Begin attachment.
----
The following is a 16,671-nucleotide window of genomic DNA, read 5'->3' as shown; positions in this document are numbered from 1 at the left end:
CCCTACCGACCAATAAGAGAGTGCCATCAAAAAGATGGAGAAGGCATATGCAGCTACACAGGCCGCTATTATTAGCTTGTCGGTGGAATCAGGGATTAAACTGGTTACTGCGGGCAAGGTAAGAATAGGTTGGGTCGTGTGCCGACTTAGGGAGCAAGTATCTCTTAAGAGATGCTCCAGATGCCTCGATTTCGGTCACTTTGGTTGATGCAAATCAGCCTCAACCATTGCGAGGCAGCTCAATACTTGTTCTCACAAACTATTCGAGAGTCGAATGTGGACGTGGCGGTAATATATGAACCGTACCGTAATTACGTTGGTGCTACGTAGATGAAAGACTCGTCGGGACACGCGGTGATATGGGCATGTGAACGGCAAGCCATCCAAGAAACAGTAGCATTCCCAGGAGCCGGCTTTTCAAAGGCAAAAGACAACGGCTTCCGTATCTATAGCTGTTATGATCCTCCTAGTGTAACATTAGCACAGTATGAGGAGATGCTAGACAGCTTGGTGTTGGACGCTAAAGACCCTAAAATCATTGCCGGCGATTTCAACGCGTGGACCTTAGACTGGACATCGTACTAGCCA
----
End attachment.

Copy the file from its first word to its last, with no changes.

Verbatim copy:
The following is a 16,671-nucleotide window of genomic DNA, read 5'->3' as shown; positions in this document are numbered from 1 at the left end:
CCCTACCGACCAATAAGAGAGTGCCATCAAAAAGATGGAGAAGGCATATGCAGCTACACAGGCCGCTATTATTAGCTTGTCGGTGGAATCAGGGATTAAACTGGTTACTGCGGGCAAGGTAAGAATAGGTTGGGTCGTGTGCCGACTTAGGGAGCAAGTATCTCTTAAGAGATGCTCCAGATGCCTCGATTTCGGTCACTTTGGTTGATGCAAATCAGCCTCAACCATTGCGAGGCAGCTCAATACTTGTTCTCACAAACTATTCGAGAGTCGAATGTGGACGTGGCGGTAATATATGAACCGTACCGTAATTACGTTGGTGCTACGTAGATGAAAGACTCGTCGGGACACGCGGTGATATGGGCATGTGAACGGCAAGCCATCCAAGAAACAGTAGCATTCCCAGGAGCCGGCTTTTCAAAGGCAAAAGACAACGGCTTCCGTATCTATAGCTGTTATGATCCTCCTAGTGTAACATTAGCACAGTATGAGGAGATGCTAGACAGCTTGGTGTTGGACGCTAAAGACCCTAAAATCATTGCCGGCGATTTCAACGCGTGGACCTTAGACTGGACATCGTACTAGCCA